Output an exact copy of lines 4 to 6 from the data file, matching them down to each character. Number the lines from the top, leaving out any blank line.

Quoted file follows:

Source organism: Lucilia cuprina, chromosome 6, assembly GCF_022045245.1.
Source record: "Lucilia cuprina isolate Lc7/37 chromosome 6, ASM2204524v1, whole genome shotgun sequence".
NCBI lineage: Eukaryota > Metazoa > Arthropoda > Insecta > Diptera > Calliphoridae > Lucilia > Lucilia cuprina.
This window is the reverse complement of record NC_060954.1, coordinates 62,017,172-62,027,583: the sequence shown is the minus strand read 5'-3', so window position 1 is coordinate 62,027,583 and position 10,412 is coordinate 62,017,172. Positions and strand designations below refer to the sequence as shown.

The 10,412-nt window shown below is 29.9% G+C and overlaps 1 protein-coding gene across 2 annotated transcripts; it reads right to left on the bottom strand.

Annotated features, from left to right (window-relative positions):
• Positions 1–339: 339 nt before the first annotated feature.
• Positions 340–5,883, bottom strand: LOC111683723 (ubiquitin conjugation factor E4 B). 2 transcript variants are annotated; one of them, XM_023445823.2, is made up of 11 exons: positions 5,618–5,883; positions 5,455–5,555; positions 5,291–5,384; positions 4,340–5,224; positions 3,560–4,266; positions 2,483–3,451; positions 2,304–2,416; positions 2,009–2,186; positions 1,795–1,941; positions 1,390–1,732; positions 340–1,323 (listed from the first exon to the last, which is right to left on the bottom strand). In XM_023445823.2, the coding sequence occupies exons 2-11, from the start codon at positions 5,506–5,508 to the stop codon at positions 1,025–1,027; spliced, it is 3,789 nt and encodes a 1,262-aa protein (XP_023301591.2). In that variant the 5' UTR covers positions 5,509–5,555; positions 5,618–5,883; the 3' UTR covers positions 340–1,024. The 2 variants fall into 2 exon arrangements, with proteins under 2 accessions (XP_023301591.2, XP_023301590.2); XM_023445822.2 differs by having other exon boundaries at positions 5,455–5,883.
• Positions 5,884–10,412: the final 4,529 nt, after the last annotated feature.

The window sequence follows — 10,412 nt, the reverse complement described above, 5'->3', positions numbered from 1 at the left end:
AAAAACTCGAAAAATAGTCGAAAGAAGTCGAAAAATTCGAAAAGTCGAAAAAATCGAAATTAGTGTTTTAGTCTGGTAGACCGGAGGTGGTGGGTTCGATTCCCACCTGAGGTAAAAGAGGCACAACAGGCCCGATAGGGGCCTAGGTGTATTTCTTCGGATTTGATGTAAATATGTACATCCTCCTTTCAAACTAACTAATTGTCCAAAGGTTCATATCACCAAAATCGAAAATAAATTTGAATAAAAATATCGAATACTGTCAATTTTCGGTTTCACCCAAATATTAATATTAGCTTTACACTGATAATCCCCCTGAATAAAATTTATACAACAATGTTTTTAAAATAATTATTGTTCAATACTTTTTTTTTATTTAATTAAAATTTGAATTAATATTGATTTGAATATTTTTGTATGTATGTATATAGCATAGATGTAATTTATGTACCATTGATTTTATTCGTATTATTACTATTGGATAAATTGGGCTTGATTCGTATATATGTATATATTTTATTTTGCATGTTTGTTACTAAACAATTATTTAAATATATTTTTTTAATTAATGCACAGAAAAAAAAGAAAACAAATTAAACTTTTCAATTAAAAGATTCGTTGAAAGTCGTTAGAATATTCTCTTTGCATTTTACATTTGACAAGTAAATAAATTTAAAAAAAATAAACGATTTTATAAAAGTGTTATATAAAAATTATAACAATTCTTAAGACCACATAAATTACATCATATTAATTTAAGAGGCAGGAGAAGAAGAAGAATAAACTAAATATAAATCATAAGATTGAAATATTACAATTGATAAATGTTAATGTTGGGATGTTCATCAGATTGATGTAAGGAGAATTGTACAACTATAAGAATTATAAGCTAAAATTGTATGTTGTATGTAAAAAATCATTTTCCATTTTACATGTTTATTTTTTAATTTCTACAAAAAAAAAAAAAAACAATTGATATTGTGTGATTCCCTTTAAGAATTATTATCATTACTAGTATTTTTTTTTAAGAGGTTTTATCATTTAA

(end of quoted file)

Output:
This window is the reverse complement of record NC_060954.1, coordinates 62,017,172-62,027,583: the sequence shown is the minus strand read 5'-3', so window position 1 is coordinate 62,027,583 and position 10,412 is coordinate 62,017,172. Positions and strand designations below refer to the sequence as shown.

The 10,412-nt window shown below is 29.9% G+C and overlaps 1 protein-coding gene across 2 annotated transcripts; it reads right to left on the bottom strand.

Annotated features, from left to right (window-relative positions):